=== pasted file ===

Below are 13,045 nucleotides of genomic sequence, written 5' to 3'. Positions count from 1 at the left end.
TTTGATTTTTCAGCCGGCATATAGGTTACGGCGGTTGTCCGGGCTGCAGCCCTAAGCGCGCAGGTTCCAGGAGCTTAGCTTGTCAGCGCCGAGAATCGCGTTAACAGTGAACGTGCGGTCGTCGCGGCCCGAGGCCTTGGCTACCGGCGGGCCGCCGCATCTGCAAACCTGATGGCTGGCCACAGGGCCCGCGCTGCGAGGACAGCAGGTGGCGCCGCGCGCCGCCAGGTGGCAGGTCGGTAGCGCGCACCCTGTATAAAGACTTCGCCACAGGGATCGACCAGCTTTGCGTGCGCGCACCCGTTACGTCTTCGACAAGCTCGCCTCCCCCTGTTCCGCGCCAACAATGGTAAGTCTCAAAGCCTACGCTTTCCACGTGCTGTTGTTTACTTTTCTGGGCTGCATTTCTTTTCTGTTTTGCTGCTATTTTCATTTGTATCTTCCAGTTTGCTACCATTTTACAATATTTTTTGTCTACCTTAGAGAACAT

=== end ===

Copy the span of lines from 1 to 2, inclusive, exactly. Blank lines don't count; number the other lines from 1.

Below are 13,045 nucleotides of genomic sequence, written 5' to 3'. Positions count from 1 at the left end.
TTTGATTTTTCAGCCGGCATATAGGTTACGGCGGTTGTCCGGGCTGCAGCCCTAAGCGCGCAGGTTCCAGGAGCTTAGCTTGTCAGCGCCGAGAATCGCGTTAACAGTGAACGTGCGGTCGTCGCGGCCCGAGGCCTTGGCTACCGGCGGGCCGCCGCATCTGCAAACCTGATGGCTGGCCACAGGGCCCGCGCTGCGAGGACAGCAGGTGGCGCCGCGCGCCGCCAGGTGGCAGGTCGGTAGCGCGCACCCTGTATAAAGACTTCGCCACAGGGATCGACCAGCTTTGCGTGCGCGCACCCGTTACGTCTTCGACAAGCTCGCCTCCCCCTGTTCCGCGCCAACAATGGTAAGTCTCAAAGCCTACGCTTTCCACGTGCTGTTGTTTACTTTTCTGGGCTGCATTTCTTTTCTGTTTTGCTGCTATTTTCATTTGTATCTTCCAGTTTGCTACCATTTTACAATATTTTTTGTCTACCTTAGAGAACAT